Ellie is a care home worker and has been providing crucial support for their residents, including people living with dementia. Ellie hopes that sharing her experience will reassure people who are unable to visit their loved ones in care while there are visiting restrictions in place.
Coronavirus has made some things difficult when working as a carer. However, it has also pulled us all together and has shown us, even more, that loving and caring for other people can also give yourself a sense of joy.
The carers I work with agree that the most enjoyable thing about working in a care home is seeing the smiles on the resident’s faces.
‘To see happiness and laughter in those you care for is the most rewarding thing about being a carer.’
As carers, our main goal is to make the residents lives happy and keep them safe. Care home life can be not only pleasant, but a real joyous and cheerful place. We are like one happy family.
Contacting loved ones with video calls
Life in a care home during the pandemic is different than before, in a few ways.
The main difference being that for a long while we have had no visitors. This was not an easy decision for us to make, but keeping our residents safe was the most important thing. They have found the restrictions of visitors challenging.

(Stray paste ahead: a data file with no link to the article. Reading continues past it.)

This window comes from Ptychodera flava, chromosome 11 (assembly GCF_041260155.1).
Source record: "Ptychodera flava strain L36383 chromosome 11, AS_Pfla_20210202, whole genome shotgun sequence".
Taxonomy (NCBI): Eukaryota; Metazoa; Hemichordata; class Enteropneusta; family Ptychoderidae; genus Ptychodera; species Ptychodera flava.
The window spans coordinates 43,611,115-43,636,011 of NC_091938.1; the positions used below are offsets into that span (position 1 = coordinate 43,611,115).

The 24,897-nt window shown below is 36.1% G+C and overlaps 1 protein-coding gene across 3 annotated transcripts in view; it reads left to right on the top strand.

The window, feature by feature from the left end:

Nonetheless, we have overcome this obstacle in creative ways, which means that our residents have still been in regular contact with their families and friends.
The families of our residents have received weekly video montages including pictures and videos of what we have all been up to. These videos really show how happy and contented everyone is at our care home.
One evening I sat with a resident while she had a video call with her daughter.
‘Although this lady is unable to speak due to her dementia, you could see the look of delight in her eyes as her daughter’s smiling face appeared on the screen.’
Dementia has taken away her ability to communicate, and she is unaware of what is going on outside, so she remains perfectly happy, content and calm.
Another gentleman watched a video on the TV that had been sent by his family, he gets these every week. As his children, grandchildren and friends each left messages of love and affection, his face lit up with an endearing smile that brought tears to everyone watching.
Activities in the care home during coronavirus
As well as keeping the residents safe, we have been keeping them busy. They love nothing more than spending the afternoon doing chair-based exercises, playing games, and singing along to their favourite music.
One of their favourite pastimes is bingo, they even enjoyed an exciting game of it through video calls with their families - not just traditional bingo, but musical bingo too!
‘The owner of our care home spent time with the residents making desert island discs.’
The residents really enjoyed taking a virtual trip back in time, spending the afternoon listening to wartime music. They chose their favourite songs, the staff compiled the track list and sent it to the families.
One of the residents has found delight in tending to the garden. She quite happily potters around, watering the plants and weeding the flower beds. She really enjoys this, and as well as fresh air. It gives her a responsibility.